Sitting at the facility’s health station, which offers vaccines and vitamins, Ms. Belasio went on to explain some of the challenges to providing care. There are language barriers. “Many of the evacuees do not understand us and we don’t understand them,” she said. “As a provider, we have to continuously have patience, counsel and make them feel that we are there to help,” she added.
Looking to the future
“We hope the fighting ends soon,” said Maria Gina Cabanlit, 53, a member of the Women Welfare Program at the City Social Welfare and Development (CSWD) office at the Maria Cristina evacuation center. There is growing uncertainty over the prolonged displacement of thousands of people, including pregnant women. “In the beginning we received a lot of donations at the evacuation center, but as time passed it has declined,” she added. For new mothers such as Ms. Mostare and for pregnant women affected by the crisis, access to reproductive health services remains critical to their survival as well as their children’s.
Pregnancy complications due to lack of emergency obstetric care may arise, potentially leading to maternal or neonatal deaths. Family planning services may not be fully accessible, increasing the risks associated with unplanned pregnancies. Sexual violence as well as other forms of gender-based violence mostly affecting women and young people also increases during times of instability.
In the Philippines, the 2009 Magna Carta of Women and the Responsible Parenthood and Reproductive Health Law of 2012 provides for the protection of women and girls and ensures their access to sexual and reproductive health services during times of crises through the implementation of the Minimum Initial Service Package for Sexual and Reproductive Health in Emergencies (MISP for SRH). In February 2016, the Philippine Department of Health took the initiative to launch a department-wide policy that sets the guidelines for all stakeholders in implementing the MISP for SRH, which includes defining the core package of services covered, as well as the implementing mechanism for rolling this out on the ground and down to the communities.
This defining policy went ahead of the World Humanitarian Summit held in May 2016, making the policy environment within the health sector set for the full implementation of the MISP for SRH. The World Humanitarian Summit, however, provided a wider space for member-countries (such as the Philippines), and the UN (through the United Nations Population Fund) to further deepen their shared commitment towards advancing and protecting sexual and reproductive health rights especially in crisis settings.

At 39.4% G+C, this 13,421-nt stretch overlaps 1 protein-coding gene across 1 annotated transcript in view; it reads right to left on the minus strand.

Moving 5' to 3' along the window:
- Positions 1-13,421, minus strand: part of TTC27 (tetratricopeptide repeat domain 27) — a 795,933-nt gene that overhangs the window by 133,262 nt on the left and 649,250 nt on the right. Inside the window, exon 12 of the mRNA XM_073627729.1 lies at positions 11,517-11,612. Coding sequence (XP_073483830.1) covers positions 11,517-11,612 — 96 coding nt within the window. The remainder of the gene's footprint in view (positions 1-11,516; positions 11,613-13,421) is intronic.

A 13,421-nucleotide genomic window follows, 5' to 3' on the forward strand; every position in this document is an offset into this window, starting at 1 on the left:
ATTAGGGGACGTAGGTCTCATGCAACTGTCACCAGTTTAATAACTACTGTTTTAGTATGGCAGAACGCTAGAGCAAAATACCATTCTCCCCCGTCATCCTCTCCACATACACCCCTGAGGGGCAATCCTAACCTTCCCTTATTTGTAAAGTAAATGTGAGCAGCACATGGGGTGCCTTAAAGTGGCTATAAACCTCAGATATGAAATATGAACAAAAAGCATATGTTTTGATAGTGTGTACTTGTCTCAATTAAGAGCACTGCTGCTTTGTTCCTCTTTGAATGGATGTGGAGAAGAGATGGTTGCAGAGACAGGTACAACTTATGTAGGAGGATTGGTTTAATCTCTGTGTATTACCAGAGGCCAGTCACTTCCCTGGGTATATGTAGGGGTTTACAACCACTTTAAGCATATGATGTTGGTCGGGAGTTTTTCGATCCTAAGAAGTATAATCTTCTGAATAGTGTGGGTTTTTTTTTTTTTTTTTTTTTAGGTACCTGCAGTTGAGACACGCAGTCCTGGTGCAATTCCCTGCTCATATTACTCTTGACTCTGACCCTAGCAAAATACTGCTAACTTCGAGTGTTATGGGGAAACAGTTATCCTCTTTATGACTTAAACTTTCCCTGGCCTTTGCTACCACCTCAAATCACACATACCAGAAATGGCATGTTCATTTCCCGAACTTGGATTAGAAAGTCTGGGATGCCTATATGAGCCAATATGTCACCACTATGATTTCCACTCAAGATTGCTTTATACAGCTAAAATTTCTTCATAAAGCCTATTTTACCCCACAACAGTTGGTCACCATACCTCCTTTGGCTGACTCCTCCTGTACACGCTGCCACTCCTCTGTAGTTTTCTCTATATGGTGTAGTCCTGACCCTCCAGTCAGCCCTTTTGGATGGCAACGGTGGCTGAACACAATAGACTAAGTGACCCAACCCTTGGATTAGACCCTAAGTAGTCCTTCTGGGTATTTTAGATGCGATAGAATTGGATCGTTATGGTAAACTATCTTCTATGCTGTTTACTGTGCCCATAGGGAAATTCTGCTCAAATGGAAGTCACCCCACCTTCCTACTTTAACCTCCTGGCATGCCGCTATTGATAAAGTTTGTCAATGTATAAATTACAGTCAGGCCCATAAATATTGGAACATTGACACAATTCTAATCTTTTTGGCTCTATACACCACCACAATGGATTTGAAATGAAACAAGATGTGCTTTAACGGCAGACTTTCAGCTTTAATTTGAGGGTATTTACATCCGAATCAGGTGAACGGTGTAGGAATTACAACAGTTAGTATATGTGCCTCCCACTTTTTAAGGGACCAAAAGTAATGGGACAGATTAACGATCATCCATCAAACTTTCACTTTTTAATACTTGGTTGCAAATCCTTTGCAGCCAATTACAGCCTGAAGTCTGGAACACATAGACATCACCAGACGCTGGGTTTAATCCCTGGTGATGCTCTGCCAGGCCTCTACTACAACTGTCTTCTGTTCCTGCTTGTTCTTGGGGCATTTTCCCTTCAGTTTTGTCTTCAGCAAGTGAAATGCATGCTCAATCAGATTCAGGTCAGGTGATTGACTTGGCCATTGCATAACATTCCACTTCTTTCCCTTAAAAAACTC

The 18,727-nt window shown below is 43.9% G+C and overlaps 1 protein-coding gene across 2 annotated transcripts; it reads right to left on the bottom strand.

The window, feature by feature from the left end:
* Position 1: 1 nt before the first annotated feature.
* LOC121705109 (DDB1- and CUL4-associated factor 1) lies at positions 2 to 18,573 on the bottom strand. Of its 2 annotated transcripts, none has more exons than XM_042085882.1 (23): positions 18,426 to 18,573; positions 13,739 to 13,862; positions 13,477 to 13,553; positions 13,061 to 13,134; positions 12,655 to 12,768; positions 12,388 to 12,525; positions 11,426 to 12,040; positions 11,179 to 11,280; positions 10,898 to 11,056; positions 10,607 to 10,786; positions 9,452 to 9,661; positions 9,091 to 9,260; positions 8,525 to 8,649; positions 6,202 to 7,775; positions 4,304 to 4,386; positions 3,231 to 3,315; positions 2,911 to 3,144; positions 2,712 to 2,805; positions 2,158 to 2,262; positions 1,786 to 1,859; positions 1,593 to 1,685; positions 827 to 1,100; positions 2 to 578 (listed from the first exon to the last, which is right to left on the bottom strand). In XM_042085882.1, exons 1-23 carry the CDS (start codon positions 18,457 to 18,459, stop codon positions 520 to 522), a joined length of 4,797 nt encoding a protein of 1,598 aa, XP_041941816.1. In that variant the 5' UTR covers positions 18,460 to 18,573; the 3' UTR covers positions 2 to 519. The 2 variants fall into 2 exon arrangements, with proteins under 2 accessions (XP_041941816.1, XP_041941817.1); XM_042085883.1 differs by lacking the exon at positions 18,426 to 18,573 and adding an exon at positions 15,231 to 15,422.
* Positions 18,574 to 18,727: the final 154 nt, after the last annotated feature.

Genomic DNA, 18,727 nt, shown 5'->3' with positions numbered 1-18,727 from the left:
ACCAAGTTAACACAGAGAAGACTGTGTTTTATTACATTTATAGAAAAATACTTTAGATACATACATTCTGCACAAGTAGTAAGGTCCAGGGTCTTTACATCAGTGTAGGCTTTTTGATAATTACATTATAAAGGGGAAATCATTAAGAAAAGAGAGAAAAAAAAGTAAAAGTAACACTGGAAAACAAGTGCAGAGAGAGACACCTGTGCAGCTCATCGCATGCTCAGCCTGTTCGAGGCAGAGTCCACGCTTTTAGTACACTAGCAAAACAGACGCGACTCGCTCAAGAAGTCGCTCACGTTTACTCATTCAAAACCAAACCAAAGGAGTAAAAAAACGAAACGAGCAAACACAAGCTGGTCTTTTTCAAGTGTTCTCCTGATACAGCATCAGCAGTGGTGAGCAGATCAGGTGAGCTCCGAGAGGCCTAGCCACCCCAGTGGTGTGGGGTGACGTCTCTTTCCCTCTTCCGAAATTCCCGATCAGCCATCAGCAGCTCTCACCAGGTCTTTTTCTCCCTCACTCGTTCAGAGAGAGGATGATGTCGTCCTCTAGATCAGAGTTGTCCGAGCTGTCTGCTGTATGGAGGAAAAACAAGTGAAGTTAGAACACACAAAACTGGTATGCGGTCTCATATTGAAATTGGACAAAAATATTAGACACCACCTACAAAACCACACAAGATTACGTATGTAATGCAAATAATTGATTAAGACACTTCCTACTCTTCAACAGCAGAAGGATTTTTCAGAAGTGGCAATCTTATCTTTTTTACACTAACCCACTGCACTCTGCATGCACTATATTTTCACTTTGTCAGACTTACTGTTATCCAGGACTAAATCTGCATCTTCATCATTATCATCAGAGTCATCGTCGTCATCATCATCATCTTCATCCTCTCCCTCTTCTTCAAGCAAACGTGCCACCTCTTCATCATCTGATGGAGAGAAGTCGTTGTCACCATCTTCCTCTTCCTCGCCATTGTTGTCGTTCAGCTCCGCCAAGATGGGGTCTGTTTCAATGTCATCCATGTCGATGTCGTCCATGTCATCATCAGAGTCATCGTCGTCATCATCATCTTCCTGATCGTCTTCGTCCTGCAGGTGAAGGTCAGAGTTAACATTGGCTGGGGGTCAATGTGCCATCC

The Philippine Government further showed its resolve to fully implement the MISP for SRH with the signing of the Joint Memorandum Circular in December 2016, providing an interagency policy for a more cohesive strategy among four key national agencies (the Department of Health, Department of Social Welfare and Development, Department of the Interior and Local Government, and the Office for Civil Defense) in the implementation of the MISP for SRH, from the national level down to the communities. This allows the four agencies to leverage on their distinct, yet complementing roles in both the preparedness and response phases of an emergency. The policy further requires the integration of the MISP for SRH into the National Disaster Risk Reduction and Management Plan as well as into the Local Disaster Risk Reduction and Management Plans of local government units.
Technical assistance from UNFPA in the form of capacity development activities helped ensure not just the integration of sound implementation practices, but also sealed-in national ownership of the policy-making process and the policy itself.
“The signing of the Joint Memorandum Circular shows that our partners from the Philippine Government are going full speed ahead towards realizing its commitment at the World Humanitarian Summit,” Klaus Beck, UNFPA Country Representative in the Philippines says of UNFPA’s partnership with the Philippine Government. “What proved key to the speedy drafting of the policy was the ownership of the process by the government agencies involved. This is essential in making sure that the policy is internalized cohesively across agencies, as this is rolled out from the national level down to the local government units,” Beck adds.
With support from the Australian Department of Foreign Affairs and Trade (DFAT), UNFPA has just completed the capacity development of regional staff from the four government agencies on the MISP for SRH. The MISP Training of Trainers were held in the island regions, with the Mindanao leg completed in March, while the training in the Luzon and the Visayas were concluded in April and May, respectively.